Every Monday, I'll be doing spoiler-free, bite-sized book/magazine reviews.
Eyes Like Stars seems to be this synthesis of fiction and plays geared towards a young adult audience. For starters, we have a heroine who lives in a magical theater, complete with clashing personalities and scenes from famous plays. The format of the text reinforces this atmosphere right from the very start, such as the Cast List at the opening (it doesn't list down each and every character but focuses on the important ones) or the reversion to the script format during a flashback (which is unfortunately dropped as the novel progresses). At this point, I'm just waiting for a song and dance number to break out.
What's really appealing with Eyes Like Stars however is the tone and the characters. When it comes to the former, Lisa Mantchev is full of energy and possesses a kinetic vibe that there's never a dull moment. In relation to the second part, she also has a mastery of dialogue as her protagonist, Beatrice, possesses a consistent and unique voice. When it comes to characterization, Mantchev succeeds as the supporting cast feels like genuine characters and the author knows how to manipulate them to showcase their most iconic traits. The Properties Manager and the Scenic Manager for example are best employed in tandem (even if they're not necessarily both present in the same scene) as Beatrice exploits the rivalry between the two. What was a particular highlight for me was the tensions between our heroine and the antagonist for this novel, Ariel, as upon reading their dialogue, one can certainly sense where the relationship of the two is headed.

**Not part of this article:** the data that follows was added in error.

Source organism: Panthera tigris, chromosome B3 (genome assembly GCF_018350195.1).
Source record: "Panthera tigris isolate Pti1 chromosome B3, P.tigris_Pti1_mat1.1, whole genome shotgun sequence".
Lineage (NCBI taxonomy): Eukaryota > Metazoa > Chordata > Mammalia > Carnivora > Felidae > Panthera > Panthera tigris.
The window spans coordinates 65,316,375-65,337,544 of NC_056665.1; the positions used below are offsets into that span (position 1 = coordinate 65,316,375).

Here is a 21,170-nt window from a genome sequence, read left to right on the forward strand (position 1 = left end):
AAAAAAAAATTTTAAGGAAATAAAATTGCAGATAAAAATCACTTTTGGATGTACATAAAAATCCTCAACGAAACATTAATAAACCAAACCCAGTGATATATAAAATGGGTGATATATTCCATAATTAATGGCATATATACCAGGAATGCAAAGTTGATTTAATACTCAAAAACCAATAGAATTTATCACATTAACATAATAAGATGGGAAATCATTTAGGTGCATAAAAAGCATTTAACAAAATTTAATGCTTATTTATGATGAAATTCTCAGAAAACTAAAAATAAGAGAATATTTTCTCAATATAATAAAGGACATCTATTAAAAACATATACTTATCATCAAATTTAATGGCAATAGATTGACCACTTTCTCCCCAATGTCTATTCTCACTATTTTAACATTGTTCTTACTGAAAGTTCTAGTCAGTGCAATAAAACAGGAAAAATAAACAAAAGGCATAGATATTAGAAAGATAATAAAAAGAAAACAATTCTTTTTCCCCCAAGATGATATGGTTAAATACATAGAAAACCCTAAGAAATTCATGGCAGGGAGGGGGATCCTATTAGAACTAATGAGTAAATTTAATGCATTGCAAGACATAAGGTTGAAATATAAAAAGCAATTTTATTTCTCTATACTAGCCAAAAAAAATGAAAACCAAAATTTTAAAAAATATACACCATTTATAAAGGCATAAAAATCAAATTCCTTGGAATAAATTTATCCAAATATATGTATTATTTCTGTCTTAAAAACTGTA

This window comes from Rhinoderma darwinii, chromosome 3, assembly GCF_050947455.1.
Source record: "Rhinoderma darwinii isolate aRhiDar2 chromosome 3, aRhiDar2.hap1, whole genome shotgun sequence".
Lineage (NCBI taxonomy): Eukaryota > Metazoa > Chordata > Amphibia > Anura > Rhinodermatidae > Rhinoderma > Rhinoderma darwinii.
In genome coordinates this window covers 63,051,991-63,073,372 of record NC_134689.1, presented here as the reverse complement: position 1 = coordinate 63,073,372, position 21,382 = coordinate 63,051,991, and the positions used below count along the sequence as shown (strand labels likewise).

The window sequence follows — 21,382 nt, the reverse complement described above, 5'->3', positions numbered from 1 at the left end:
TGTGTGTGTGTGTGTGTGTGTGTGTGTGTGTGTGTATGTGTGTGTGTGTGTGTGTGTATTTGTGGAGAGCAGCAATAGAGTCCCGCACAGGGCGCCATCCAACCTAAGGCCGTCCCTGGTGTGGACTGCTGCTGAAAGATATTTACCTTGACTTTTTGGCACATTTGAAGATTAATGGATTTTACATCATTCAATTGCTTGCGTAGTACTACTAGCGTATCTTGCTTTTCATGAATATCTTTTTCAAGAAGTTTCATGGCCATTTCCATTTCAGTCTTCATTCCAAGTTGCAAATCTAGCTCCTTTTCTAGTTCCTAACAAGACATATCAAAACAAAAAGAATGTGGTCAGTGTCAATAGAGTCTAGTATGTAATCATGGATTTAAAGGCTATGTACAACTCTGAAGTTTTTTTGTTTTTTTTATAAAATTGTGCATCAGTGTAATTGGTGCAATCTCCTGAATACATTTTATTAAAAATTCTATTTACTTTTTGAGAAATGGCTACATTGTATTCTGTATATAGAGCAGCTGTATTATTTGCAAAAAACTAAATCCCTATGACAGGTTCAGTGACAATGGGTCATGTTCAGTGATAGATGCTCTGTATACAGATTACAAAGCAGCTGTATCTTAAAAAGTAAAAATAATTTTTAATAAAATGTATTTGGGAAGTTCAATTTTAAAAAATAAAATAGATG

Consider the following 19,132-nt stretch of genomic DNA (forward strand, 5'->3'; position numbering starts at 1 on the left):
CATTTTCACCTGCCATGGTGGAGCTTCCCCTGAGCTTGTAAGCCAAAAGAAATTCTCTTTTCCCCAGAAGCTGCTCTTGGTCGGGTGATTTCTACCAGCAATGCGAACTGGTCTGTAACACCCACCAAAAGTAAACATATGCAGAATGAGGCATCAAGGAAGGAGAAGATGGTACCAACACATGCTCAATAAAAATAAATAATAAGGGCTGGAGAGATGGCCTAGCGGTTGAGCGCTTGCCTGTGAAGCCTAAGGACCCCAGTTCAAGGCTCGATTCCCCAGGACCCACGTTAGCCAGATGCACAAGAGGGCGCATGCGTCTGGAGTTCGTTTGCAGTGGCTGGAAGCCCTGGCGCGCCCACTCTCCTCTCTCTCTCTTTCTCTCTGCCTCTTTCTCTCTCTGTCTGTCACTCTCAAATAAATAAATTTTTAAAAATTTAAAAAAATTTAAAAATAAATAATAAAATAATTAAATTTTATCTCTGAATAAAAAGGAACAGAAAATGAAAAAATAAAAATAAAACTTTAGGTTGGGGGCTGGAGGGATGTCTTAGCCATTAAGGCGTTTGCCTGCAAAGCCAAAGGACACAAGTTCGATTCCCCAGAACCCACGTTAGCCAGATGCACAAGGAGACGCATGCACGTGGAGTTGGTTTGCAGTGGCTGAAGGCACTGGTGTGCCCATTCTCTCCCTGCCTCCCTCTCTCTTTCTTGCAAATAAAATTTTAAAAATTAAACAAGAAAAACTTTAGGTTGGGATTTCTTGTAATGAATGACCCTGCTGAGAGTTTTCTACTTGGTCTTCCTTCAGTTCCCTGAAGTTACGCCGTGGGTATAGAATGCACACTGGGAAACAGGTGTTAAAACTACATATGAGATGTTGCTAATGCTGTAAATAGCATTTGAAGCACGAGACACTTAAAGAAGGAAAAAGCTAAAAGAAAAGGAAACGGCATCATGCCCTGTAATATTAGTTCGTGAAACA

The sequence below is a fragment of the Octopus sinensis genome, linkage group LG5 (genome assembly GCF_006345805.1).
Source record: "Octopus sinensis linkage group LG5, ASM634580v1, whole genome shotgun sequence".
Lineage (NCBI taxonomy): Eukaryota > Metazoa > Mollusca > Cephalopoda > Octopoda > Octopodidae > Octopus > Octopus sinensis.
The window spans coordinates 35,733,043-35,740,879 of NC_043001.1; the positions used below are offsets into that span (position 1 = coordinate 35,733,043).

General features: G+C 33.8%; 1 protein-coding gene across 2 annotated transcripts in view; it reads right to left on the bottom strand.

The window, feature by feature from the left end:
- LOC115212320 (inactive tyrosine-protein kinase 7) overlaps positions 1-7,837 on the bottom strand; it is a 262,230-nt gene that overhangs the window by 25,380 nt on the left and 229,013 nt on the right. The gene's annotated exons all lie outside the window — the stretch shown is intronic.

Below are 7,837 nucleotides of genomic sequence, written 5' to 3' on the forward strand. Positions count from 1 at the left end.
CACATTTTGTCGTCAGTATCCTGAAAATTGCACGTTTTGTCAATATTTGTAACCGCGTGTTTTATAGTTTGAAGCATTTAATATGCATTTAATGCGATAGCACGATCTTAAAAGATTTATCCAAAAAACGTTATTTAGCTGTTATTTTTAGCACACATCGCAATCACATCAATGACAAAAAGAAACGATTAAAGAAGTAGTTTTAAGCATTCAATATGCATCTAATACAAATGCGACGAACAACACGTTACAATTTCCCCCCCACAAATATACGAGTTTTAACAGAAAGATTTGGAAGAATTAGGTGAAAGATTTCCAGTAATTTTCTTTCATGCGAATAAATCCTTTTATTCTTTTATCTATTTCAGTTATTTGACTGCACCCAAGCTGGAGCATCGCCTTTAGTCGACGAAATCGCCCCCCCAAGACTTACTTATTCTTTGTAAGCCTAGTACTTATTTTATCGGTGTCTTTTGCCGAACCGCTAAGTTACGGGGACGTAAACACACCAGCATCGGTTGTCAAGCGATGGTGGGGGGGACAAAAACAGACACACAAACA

Is the story predictable? There are some sections which isn't anything new but what's to be lauded with Mantchev is that she doesn't hold back and isn't afraid to throw our heroine into one disaster after another. There are points where I'm wondering "how is she going to get out of this?" and true to form, Matchev takes us into that direction. And plot aside, what's really enjoyable is the language as one simply gets swept up by the narrative. This is a quick and easy read with room for melodrama, laughter, and some wild fairies.
If there's any word of warning that I have, it's that this is the first book in a series. The novel has a definite closure but Mantchev doesn't resolve everything and it's clear that this isn't the end of Beatrice's story.
The dominant emotion that I felt when reading Eyes Like Stars is that it's fun, fun, fun and strangely reminded me of the wonder of Peter Pan.